The focus groups constitute both the starting and the end point of the process—or better cycle—of representation, and the study thereof. Between these two rounds, the project analyses three important Facebook group discussions, where hundreds of Flemish Muslims “gather” online to discuss political issues. These discussions are being monitored and analyzed in order to develop thick narratives and cross-check online data with the data collected through the focus groups.

  • Representation by election is the widespread formal pattern of democratic representation. Our research under this heading is very much inspired by the increasing criticism of electoral representation and by the question whether the electoral and partisan representation processes are able to properly catch the varying and changing demands and expectations of divided, multileveled and multicultural societies. There are several projects that are or have been conducted under this general label.

    We concluded and published in 2014 the results of a large comparative survey among MPs in 15 countries and in 73 statewide and substate parliaments, evaluating – among others – the degree to which individual MPs can make individual choices on how to represent the people, or are, to the contrary, very much affected by the institutional environment in which they have to function (like the electoral system or the level of government). Our research confirmed the latter reality was predominant. The data gathered with this international survey have also allowed us to shed light on the variation in representational styles and focus between levels of government, and to get a better understanding of representational roles, of constituency orientation and of the balance between the seeking of partisan or personal votes (see also below).

    The representation of diversity is quite central in our research. We have worked extensively on the electoral mobilization of regional identities, with particular attention to linguistic identities in Belgium. Most work in this respect has been done with survey data, but we have also successfully used mental maps – asking people to draw their country – to evaluate the way in which they perceive the territorial organization of politics. A similar project is now in progress in Cyprus.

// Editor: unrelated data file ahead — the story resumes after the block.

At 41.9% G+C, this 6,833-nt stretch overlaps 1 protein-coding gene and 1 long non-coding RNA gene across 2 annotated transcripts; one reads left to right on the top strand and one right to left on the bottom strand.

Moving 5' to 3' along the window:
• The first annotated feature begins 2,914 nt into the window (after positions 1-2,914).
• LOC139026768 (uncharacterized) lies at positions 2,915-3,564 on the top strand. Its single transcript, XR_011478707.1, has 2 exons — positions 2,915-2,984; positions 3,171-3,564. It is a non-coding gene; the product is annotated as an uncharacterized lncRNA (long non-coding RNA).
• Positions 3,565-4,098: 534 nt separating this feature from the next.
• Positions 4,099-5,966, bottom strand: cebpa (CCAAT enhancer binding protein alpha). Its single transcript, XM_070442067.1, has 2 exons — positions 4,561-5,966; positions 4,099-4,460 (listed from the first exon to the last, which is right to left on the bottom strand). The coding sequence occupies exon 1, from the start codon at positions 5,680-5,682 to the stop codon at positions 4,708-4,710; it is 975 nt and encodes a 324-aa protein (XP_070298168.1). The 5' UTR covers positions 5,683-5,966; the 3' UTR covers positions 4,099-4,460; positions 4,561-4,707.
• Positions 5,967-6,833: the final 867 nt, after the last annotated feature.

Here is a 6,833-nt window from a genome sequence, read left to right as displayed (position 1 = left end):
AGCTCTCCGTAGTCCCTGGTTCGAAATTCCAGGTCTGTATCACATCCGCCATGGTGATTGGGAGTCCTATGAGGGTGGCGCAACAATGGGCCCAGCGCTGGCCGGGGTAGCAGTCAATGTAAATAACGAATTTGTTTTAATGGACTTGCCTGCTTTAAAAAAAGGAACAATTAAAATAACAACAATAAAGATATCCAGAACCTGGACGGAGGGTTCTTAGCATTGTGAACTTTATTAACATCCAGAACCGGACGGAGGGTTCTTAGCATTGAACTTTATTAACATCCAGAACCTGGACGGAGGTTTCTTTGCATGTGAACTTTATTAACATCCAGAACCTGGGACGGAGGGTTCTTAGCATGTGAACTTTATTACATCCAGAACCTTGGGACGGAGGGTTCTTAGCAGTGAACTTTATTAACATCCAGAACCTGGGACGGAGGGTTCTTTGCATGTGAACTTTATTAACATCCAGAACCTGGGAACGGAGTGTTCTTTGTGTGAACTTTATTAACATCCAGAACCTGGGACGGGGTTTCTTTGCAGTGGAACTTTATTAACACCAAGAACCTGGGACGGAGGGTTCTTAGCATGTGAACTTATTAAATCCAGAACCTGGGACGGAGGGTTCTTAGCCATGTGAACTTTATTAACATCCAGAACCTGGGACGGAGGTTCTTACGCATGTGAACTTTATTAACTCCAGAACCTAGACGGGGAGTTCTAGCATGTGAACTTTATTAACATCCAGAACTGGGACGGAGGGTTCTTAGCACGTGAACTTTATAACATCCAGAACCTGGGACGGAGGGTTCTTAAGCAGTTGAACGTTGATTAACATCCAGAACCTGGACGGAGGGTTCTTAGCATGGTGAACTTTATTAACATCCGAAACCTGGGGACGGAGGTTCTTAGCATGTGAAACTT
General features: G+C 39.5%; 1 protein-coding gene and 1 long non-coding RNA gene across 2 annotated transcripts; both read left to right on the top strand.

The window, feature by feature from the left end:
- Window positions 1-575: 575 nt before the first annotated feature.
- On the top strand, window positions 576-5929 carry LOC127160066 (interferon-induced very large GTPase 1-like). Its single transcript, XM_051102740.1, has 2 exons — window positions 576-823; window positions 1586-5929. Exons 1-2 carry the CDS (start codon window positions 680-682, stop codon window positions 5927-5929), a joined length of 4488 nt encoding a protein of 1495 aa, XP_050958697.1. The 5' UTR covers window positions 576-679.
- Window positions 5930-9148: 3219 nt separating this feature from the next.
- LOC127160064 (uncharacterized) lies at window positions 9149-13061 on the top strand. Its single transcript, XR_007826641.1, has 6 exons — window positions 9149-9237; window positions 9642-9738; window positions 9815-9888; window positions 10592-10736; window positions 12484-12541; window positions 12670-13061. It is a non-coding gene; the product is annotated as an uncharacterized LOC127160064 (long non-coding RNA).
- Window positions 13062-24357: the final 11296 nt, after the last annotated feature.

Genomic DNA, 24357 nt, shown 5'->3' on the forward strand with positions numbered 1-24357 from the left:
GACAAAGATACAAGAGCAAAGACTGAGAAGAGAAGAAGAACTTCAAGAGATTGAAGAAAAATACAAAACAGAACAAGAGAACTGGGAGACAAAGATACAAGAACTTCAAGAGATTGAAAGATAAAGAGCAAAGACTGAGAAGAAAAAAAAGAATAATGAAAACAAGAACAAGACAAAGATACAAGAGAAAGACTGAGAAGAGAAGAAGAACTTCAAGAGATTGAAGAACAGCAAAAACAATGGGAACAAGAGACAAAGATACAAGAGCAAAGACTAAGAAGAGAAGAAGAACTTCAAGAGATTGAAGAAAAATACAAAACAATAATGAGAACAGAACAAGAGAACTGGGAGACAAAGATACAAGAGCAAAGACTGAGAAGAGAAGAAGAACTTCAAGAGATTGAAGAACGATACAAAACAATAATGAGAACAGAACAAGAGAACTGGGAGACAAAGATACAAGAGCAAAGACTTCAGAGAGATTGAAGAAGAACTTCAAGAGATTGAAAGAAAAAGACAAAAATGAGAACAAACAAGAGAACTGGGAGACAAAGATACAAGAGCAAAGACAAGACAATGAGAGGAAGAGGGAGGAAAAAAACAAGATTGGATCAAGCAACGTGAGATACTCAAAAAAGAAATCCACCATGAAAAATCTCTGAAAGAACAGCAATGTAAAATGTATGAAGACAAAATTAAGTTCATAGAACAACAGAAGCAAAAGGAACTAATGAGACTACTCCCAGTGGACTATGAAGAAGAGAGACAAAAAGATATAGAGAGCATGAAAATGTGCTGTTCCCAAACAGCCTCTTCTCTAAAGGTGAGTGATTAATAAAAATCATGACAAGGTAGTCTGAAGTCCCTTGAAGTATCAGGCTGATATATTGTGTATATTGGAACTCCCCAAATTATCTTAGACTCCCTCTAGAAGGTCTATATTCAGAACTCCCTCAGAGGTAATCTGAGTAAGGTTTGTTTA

Against the background of increasing criticism of the traditional political parties, we have paid attention to the rise and success of new political parties that try – with varying success – to respond to representational demands left open by the traditional parties. We have been able to show that the mortality rate among new parties is rather high, and that survival chances depend very much on the degree to which new parties can rely on existing organizations.

    We are also analyzing (in a project started in 2015) the way in which voters with Eurosceptic attitudes behave electorally in a country – Belgium – where the Eurosceptic position is not offered by the political parties. While radical left and radical right parties offer Eurosceptic programmes and can attract the votes of the radical electorate, centre voters with Eurosceptic attitudes have no party to vote for.

    An often mentioned indicator of the weakening link between parties and voters is the increasing personalization of politics. It means that voters who search for good representation do so more by voting for candidates rather than for parties. We have several projects that analyze both for Belgium and comparatively the evolution of the alleged personalization of politics.

    The work of Tom Verthé focuses on strategic voting i.e. assessing the degree to which voters choose for the party that truly represents their interests or rather make a strategic choice for a party that has better chances of winning. Strategic voting has in the past mostly been studied in environments that were conducive to (relatively) easy model construction and testing, namely elections with single member districts in plurality voting systems. This means that the large majority of studies on strategic voting have nothing to say on the most common democratic format: multiparty (i.e. more than three) parliaments and coalition governments. Because of the necessity for coalition formation the question of winning and losing has a different meaning for parties and voters and, furthermore, requires more complex strategies than the relatively simple classic wasted-vote logic (abandoning the hopeless preferred party for the second party with better chances). The last few years Tom Verthé has worked on several projects that are related to strategic voting and coalition formation in Belgium, a complex and highly fragmented proportional multiparty system. The overarching research question that ties the three projects together is: to what extent can coalition and threshold insurance voting explain strategic voting in Belgium?